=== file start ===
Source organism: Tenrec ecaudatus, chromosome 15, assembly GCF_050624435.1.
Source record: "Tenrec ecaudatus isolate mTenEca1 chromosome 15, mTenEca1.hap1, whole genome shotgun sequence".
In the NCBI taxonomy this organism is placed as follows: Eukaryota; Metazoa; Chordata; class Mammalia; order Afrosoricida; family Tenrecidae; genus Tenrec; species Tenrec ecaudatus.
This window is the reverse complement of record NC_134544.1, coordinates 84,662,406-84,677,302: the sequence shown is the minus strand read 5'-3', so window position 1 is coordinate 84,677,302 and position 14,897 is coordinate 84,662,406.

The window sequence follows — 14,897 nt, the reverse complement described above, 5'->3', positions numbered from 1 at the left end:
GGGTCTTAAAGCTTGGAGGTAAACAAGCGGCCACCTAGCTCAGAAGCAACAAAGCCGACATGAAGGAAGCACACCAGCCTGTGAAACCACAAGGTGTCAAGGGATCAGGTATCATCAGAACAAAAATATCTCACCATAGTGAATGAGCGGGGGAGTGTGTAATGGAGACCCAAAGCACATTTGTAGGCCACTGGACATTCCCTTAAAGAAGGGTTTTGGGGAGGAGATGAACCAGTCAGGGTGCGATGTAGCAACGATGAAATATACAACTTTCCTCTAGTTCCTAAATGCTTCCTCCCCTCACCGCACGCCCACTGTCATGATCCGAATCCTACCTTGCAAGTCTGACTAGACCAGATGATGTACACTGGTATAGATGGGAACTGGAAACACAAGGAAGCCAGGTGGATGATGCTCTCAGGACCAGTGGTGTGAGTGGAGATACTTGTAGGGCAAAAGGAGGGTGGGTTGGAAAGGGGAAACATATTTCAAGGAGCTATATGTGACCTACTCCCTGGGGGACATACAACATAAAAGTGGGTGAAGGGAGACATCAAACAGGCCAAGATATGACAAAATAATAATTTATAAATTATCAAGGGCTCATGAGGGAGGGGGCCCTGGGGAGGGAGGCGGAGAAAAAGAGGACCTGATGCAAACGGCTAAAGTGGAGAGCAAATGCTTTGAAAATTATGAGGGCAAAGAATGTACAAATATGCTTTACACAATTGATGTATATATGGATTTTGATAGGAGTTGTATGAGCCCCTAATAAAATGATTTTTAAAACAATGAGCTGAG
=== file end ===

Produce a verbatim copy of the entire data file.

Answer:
Source organism: Tenrec ecaudatus, chromosome 15, assembly GCF_050624435.1.
Source record: "Tenrec ecaudatus isolate mTenEca1 chromosome 15, mTenEca1.hap1, whole genome shotgun sequence".
In the NCBI taxonomy this organism is placed as follows: Eukaryota; Metazoa; Chordata; class Mammalia; order Afrosoricida; family Tenrecidae; genus Tenrec; species Tenrec ecaudatus.
This window is the reverse complement of record NC_134544.1, coordinates 84,662,406-84,677,302: the sequence shown is the minus strand read 5'-3', so window position 1 is coordinate 84,677,302 and position 14,897 is coordinate 84,662,406.

The window sequence follows — 14,897 nt, the reverse complement described above, 5'->3', positions numbered from 1 at the left end:
GGGTCTTAAAGCTTGGAGGTAAACAAGCGGCCACCTAGCTCAGAAGCAACAAAGCCGACATGAAGGAAGCACACCAGCCTGTGAAACCACAAGGTGTCAAGGGATCAGGTATCATCAGAACAAAAATATCTCACCATAGTGAATGAGCGGGGGAGTGTGTAATGGAGACCCAAAGCACATTTGTAGGCCACTGGACATTCCCTTAAAGAAGGGTTTTGGGGAGGAGATGAACCAGTCAGGGTGCGATGTAGCAACGATGAAATATACAACTTTCCTCTAGTTCCTAAATGCTTCCTCCCCTCACCGCACGCCCACTGTCATGATCCGAATCCTACCTTGCAAGTCTGACTAGACCAGATGATGTACACTGGTATAGATGGGAACTGGAAACACAAGGAAGCCAGGTGGATGATGCTCTCAGGACCAGTGGTGTGAGTGGAGATACTTGTAGGGCAAAAGGAGGGTGGGTTGGAAAGGGGAAACATATTTCAAGGAGCTATATGTGACCTACTCCCTGGGGGACATACAACATAAAAGTGGGTGAAGGGAGACATCAAACAGGCCAAGATATGACAAAATAATAATTTATAAATTATCAAGGGCTCATGAGGGAGGGGGCCCTGGGGAGGGAGGCGGAGAAAAAGAGGACCTGATGCAAACGGCTAAAGTGGAGAGCAAATGCTTTGAAAATTATGAGGGCAAAGAATGTACAAATATGCTTTACACAATTGATGTATATATGGATTTTGATAGGAGTTGTATGAGCCCCTAATAAAATGATTTTTAAAACAATGAGCTGAG